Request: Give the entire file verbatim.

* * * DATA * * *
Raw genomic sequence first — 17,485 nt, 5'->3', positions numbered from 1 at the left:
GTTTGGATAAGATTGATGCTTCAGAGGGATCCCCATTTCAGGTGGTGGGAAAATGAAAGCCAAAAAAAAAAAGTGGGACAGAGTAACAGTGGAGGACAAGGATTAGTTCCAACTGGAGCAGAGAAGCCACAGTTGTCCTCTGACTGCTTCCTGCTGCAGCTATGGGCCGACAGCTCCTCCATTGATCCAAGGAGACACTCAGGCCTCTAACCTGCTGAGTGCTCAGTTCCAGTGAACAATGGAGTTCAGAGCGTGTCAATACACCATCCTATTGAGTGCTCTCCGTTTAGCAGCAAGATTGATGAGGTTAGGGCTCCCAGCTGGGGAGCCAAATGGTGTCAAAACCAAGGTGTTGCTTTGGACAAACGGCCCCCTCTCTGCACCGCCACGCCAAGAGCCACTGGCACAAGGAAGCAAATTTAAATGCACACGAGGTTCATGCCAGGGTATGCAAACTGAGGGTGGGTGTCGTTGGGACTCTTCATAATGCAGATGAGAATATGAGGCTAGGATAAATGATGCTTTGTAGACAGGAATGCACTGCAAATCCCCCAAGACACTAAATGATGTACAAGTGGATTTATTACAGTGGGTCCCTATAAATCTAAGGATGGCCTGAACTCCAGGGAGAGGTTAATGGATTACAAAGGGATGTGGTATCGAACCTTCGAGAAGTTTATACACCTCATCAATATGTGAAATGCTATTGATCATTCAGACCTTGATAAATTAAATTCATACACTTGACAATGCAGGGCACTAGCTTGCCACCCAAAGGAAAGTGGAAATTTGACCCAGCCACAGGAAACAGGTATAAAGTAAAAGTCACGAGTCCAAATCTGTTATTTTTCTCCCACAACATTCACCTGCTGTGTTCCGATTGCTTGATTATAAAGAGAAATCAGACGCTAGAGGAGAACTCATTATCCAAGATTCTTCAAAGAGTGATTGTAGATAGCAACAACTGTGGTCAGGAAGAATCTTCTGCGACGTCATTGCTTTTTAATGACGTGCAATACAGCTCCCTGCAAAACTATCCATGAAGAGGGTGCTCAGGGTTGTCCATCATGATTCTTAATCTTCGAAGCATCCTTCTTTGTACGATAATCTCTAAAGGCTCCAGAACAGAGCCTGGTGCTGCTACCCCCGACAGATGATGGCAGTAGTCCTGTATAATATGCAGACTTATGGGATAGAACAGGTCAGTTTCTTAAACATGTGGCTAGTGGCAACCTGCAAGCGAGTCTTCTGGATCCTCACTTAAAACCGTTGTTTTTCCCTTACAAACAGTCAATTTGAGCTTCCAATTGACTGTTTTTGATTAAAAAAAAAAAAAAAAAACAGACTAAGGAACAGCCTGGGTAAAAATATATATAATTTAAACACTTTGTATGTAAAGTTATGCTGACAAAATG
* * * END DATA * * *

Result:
Raw genomic sequence first — 17,485 nt, 5'->3', positions numbered from 1 at the left:
GTTTGGATAAGATTGATGCTTCAGAGGGATCCCCATTTCAGGTGGTGGGAAAATGAAAGCCAAAAAAAAAAAGTGGGACAGAGTAACAGTGGAGGACAAGGATTAGTTCCAACTGGAGCAGAGAAGCCACAGTTGTCCTCTGACTGCTTCCTGCTGCAGCTATGGGCCGACAGCTCCTCCATTGATCCAAGGAGACACTCAGGCCTCTAACCTGCTGAGTGCTCAGTTCCAGTGAACAATGGAGTTCAGAGCGTGTCAATACACCATCCTATTGAGTGCTCTCCGTTTAGCAGCAAGATTGATGAGGTTAGGGCTCCCAGCTGGGGAGCCAAATGGTGTCAAAACCAAGGTGTTGCTTTGGACAAACGGCCCCCTCTCTGCACCGCCACGCCAAGAGCCACTGGCACAAGGAAGCAAATTTAAATGCACACGAGGTTCATGCCAGGGTATGCAAACTGAGGGTGGGTGTCGTTGGGACTCTTCATAATGCAGATGAGAATATGAGGCTAGGATAAATGATGCTTTGTAGACAGGAATGCACTGCAAATCCCCCAAGACACTAAATGATGTACAAGTGGATTTATTACAGTGGGTCCCTATAAATCTAAGGATGGCCTGAACTCCAGGGAGAGGTTAATGGATTACAAAGGGATGTGGTATCGAACCTTCGAGAAGTTTATACACCTCATCAATATGTGAAATGCTATTGATCATTCAGACCTTGATAAATTAAATTCATACACTTGACAATGCAGGGCACTAGCTTGCCACCCAAAGGAAAGTGGAAATTTGACCCAGCCACAGGAAACAGGTATAAAGTAAAAGTCACGAGTCCAAATCTGTTATTTTTCTCCCACAACATTCACCTGCTGTGTTCCGATTGCTTGATTATAAAGAGAAATCAGACGCTAGAGGAGAACTCATTATCCAAGATTCTTCAAAGAGTGATTGTAGATAGCAACAACTGTGGTCAGGAAGAATCTTCTGCGACGTCATTGCTTTTTAATGACGTGCAATACAGCTCCCTGCAAAACTATCCATGAAGAGGGTGCTCAGGGTTGTCCATCATGATTCTTAATCTTCGAAGCATCCTTCTTTGTACGATAATCTCTAAAGGCTCCAGAACAGAGCCTGGTGCTGCTACCCCCGACAGATGATGGCAGTAGTCCTGTATAATATGCAGACTTATGGGATAGAACAGGTCAGTTTCTTAAACATGTGGCTAGTGGCAACCTGCAAGCGAGTCTTCTGGATCCTCACTTAAAACCGTTGTTTTTCCCTTACAAACAGTCAATTTGAGCTTCCAATTGACTGTTTTTGATTAAAAAAAAAAAAAAAAAACAGACTAAGGAACAGCCTGGGTAAAAATATATATAATTTAAACACTTTGTATGTAAAGTTATGCTGACAAAATG